Hafter announces he will permit restart of oil production and exports, but fails to withdraw forces and mercenaries from oilfields

By Sami Zaptia.

Hafter said he would permit the resumption of oil production and exports subject to conditions (Photo: Eastern-based LANA).

London, 19 September 2020:

In a televised address, Khalifa Haftar announced yesterday that he was now permitting the resumption of Libya’s oil production and exports “on condition that it is not used to finance terrorism.” Hafter had previously pretended that it was the local tribes that had blockaded Libya’s oil production and exports.

In his short six-and-a-half minute speech, Haftar revealed that “it was decided to resume the production and export of oil with all the necessary conditions and procedural measures that ensure a fair distribution of its financial revenues, and not to be employed to support terrorism or be subjected to robbery and looting, as guarantees to continue production and the export processes, ensuring that leads to improving the standard of living of citizens”.

Haftar bemoaned the various and recent Libya talks he was not invited to taking part in Rabat (Morocco), Montreux and Cairo which he categorized as failures. “All the initiatives announced from here and there, under the slogans of a comprehensive settlement, and addressing the crisis, all ended in utter failure.”, he claimed.

Continuing, he said “The citizen no longer has the capacity to trust more of them, because they (the initiatives) only work to prolong the crisis and complicate it. They do not recognize the right of the people in deciding their destiny through their own free will, and only care about the sharing of power between its contenders, and its contents are devoid of the slightest concern for the rights of the citizen and needs”.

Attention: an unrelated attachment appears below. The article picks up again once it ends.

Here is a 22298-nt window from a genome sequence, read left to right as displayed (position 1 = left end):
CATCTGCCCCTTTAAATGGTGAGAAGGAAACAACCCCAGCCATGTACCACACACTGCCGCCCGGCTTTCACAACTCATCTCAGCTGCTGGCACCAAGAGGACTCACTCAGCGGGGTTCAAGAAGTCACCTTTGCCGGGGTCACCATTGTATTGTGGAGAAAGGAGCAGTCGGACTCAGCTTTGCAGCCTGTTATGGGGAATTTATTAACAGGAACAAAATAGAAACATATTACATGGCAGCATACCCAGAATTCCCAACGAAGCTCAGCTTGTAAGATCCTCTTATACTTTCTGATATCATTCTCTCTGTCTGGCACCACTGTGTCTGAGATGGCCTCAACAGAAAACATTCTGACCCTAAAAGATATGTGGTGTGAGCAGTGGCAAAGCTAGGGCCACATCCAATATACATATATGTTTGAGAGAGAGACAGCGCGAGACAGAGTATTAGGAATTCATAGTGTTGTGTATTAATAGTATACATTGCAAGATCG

“We did not see after all these embellished initiatives, and the local and international conferences based on them, and all the previous welcome they had received, we did not see the slightest progress towards a better reality, except the Libyan citizen sleeping and waking up to homelessness, unhappiness and misery’’

This he added was ‘‘after crystallizing the (Libyan) crisis in its entirety, and confining it to a foolish political conflict, waged by a group of those aspiring to power at all costs, even at the expense of the entire people, without regard for the rights and living needs of the citizen, their suffering neglected,  exacerbated to an unprecedented level as a result of the uncontrolled power struggle.”

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